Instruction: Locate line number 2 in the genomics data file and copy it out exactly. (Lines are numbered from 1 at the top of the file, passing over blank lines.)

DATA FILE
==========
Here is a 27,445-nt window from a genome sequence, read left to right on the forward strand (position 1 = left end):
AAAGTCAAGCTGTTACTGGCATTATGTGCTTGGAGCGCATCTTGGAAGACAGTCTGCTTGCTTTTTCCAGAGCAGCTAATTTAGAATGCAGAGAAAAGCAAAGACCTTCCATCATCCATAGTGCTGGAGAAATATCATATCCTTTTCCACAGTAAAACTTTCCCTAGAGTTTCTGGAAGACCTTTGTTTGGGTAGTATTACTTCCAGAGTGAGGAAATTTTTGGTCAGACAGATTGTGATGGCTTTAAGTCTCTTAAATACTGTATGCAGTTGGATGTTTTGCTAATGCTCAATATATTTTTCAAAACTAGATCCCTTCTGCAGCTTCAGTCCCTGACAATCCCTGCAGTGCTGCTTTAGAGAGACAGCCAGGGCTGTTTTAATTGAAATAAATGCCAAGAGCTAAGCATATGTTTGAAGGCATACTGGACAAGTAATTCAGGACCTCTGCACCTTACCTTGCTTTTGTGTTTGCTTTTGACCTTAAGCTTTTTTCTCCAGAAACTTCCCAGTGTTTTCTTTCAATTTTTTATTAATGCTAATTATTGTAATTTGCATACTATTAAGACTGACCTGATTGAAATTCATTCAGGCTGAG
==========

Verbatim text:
AAAGTCAAGCTGTTACTGGCATTATGTGCTTGGAGCGCATCTTGGAAGACAGTCTGCTTGCTTTTTCCAGAGCAGCTAATTTAGAATGCAGAGAAAAGCAAAGACCTTCCATCATCCATAGTGCTGGAGAAATATCATATCCTTTTCCACAGTAAAACTTTCCCTAGAGTTTCTGGAAGACCTTTGTTTGGGTAGTATTACTTCCAGAGTGAGGAAATTTTTGGTCAGACAGATTGTGATGGCTTTAAGTCTCTTAAATACTGTATGCAGTTGGATGTTTTGCTAATGCTCAATATATTTTTCAAAACTAGATCCCTTCTGCAGCTTCAGTCCCTGACAATCCCTGCAGTGCTGCTTTAGAGAGACAGCCAGGGCTGTTTTAATTGAAATAAATGCCAAGAGCTAAGCATATGTTTGAAGGCATACTGGACAAGTAATTCAGGACCTCTGCACCTTACCTTGCTTTTGTGTTTGCTTTTGACCTTAAGCTTTTTTCTCCAGAAACTTCCCAGTGTTTTCTTTCAATTTTTTATTAATGCTAATTATTGTAATTTGCATACTATTAAGACTGACCTGATTGAAATTCATTCAGGCTGAG